Captive-bred crickets released into the wild
Friday 1 September 2000
NOT OUT FOR A CENTURY
London Zoo-bred animals a singing success on the cricket field!
On Wednesday 30 August the Zoological Society of London (ZSL), of which London Zoo is an integral part, will be involved in a further animal release to the wild. Two thousand captive-bred British field crickets (Gryllus campestris) will be released in the Hampshire County Council nature reserves Broxhead Common and Shortheath Common. This is likely to be first time they will have been heard singing in these areas for over a century.
Following previous releases of captive-bred British field crickets into the countryside, a number of colonies are successfully establishing themselves. In the first release of this species this year, London Zoo will provide two new re-introduction sites (Broxhead and Shortheath) with about 1,000 crickets each, whilst releases to three other sites will occur later. Eggs produced from three pairs of wild caught crickets were nurtured to provide crickets for these sites by keeping staff at the Web of Life, London Zoo’s biodiversity centre.
"The Web of Life team here at London Zoo are delighted to continue to re-introduce captive-bred British field crickets into the wild" comments Dave Clarke, Head Keeper of the Web of Life at London Zoo. "It is great to show that all species, including British field crickets, are important. Few people know that the population was down to less than one hundred individuals in the 1980s and we are proving once again the importance of the role of captive breeding for re-introduction andthat we can bring them back to the British countryside."
In 1991 it was estimated that, without action, these indigenous insects of Britain would have died out within six years. The species was included on the English Nature Species Recovery Programme by Dr David Sheppard, an Inverebrate Ecologist for English Nature, with the aim of creating six new colonies in sites around Southern England. London Zoo’s Web of Life team has worked hard with English Nature to find suitable sites and this year Broxhead Common and Shortheath Common have been chosen and are thought to be ideal by Hampshire County Council. Both are Sites of Special Scientific Interest (SSSI) and have been chosen as they have the ideal conditions for the crickets to thrive. Rangers at the reserves have cleared bracken and stripped turf to help provide the perfect habitat.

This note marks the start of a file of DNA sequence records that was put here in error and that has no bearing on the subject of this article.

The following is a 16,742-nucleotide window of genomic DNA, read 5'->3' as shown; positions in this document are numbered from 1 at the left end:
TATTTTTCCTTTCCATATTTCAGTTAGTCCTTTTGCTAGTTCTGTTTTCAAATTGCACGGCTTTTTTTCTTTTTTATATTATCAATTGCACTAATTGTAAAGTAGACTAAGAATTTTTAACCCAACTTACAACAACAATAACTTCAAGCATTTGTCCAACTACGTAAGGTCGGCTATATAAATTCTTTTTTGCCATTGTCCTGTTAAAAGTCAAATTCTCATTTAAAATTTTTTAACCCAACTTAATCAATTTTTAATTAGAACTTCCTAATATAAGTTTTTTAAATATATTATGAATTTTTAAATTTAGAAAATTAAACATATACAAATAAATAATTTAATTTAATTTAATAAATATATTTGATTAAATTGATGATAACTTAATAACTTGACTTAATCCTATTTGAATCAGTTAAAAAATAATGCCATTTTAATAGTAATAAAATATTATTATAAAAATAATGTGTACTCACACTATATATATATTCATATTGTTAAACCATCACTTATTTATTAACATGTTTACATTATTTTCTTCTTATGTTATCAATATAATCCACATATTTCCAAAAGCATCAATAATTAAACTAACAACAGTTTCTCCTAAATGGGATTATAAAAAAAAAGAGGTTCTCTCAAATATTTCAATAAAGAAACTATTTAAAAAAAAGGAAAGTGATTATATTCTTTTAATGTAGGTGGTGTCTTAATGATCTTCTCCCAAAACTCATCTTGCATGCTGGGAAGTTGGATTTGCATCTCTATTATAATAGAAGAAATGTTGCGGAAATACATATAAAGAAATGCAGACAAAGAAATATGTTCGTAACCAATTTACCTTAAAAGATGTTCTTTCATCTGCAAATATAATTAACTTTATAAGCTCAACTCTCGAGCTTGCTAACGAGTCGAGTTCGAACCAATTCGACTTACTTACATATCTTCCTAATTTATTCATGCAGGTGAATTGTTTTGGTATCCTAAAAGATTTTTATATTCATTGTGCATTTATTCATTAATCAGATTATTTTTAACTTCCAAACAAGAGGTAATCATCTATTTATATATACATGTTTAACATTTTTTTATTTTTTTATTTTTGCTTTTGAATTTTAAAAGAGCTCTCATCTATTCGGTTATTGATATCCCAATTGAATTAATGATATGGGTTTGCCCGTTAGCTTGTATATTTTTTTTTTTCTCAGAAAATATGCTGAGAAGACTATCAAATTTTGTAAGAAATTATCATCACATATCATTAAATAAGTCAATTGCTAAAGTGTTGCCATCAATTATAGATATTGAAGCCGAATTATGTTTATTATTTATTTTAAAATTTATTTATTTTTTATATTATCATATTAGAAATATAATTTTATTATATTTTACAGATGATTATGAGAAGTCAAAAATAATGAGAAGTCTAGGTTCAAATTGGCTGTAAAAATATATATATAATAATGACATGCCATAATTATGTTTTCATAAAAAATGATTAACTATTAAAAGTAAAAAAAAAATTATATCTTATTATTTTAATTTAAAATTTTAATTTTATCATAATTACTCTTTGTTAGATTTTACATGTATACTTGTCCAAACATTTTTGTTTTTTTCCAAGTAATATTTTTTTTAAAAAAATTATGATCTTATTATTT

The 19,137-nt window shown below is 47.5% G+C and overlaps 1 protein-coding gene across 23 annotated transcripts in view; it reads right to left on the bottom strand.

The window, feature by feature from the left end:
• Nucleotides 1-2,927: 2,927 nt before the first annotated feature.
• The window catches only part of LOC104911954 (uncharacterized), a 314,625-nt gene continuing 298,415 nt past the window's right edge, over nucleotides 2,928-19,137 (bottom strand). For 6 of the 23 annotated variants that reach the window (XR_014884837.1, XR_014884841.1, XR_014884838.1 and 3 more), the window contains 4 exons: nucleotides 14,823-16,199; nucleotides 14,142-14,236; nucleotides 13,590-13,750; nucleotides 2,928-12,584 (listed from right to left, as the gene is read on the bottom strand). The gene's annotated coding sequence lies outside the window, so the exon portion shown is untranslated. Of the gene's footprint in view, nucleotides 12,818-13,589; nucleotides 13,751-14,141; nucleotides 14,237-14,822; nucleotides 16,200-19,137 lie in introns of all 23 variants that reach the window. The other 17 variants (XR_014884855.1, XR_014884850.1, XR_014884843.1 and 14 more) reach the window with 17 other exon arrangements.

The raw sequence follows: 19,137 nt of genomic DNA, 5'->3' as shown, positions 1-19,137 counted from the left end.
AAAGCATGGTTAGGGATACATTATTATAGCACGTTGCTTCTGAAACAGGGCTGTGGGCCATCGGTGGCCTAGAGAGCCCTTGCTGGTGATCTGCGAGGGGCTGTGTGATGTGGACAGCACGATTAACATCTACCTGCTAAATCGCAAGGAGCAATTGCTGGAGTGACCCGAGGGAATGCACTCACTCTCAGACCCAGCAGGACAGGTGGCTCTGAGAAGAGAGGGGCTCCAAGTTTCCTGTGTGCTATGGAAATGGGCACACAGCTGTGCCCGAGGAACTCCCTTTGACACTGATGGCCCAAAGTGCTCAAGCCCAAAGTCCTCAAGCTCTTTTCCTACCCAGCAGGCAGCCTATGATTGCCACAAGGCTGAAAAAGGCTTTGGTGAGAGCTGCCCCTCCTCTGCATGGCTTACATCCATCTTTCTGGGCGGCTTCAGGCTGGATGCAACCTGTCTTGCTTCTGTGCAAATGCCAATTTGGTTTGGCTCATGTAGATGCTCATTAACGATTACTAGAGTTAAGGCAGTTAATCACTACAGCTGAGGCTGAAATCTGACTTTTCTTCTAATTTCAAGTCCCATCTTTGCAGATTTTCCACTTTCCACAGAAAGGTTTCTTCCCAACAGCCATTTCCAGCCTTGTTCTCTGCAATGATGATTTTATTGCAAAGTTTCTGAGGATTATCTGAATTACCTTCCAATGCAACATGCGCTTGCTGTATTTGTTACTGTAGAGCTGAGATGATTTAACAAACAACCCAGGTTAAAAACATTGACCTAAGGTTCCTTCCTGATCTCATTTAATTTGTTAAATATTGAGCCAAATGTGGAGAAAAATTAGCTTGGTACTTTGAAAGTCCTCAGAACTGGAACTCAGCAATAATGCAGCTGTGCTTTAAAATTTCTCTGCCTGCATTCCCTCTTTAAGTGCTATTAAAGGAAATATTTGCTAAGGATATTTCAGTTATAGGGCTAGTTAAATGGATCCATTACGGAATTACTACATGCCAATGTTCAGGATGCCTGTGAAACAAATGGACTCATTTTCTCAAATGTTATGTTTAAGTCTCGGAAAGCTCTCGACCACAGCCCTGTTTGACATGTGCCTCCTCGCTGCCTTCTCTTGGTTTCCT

The Zoological Society of London has conducted thorough testing of the British field crickets to ensure that all the individuals are healthy when they are released. This is an essential process when re-introducing captive-bred animals to their natural habitat, as it reduces the risk of introducing diseases that could threaten resident populations. ZSL is also involved in vital investigations to identify the amount of remaining genetic variation in the British populations of field crickets compared with continental populations.
"This is yet another important step in one of London Zoo’s conservation programmes and also the wonderful on-show breeding facilities in the Web of Life," adds Dave Clarke. "British field crickets are a great example of global biodiversity and of the variety of life we can find in our own countryside. It’s great to be re-introducing them to the wild -- a real conservation success story for the Zoological Society of London."
ZSL has been involved in a number of release programmes this year. In June, wart-biter crickets were released in West Sussex and in early July, ZSL’s veterinary staff were involved in a red kite release. As well as these projects, ZSL is involved in on-going reintroduction programmes abroad, including a ruffed lemur project in Madagascar, Arabian oryx and sand-gazelle re introduction in Saudi Arabia and Partula tree snails to Polynesian islands.
Visitors to London Zoo can see ‘Conservation in Action’ in the Web of Life exhibition itself. The glass fronted breeding rooms allow visitors to watch the keepers as they work to save endangered species such as the British field cricket and the Partula snail.
Notes to Editors
British Field Cricket Facts:
Short tussocky grass and bare ground, which may be grazed by farm animals or rabbits, on chalky or sandy soils in the south-east of England.
Omnivores, feeding mainly on wild grasses.
Modern farming methods in Britain have resulted in the loss of suitable management of heath grassland and down-land, with grassland becoming too tall and dense, or being invaded by bracken and scrub.
For further information and transparencies, please contact the Zoological Society of London’s PR Office:
Peter Beatty: 020 7449 6361
or Joe Laing: 020 7449 6236
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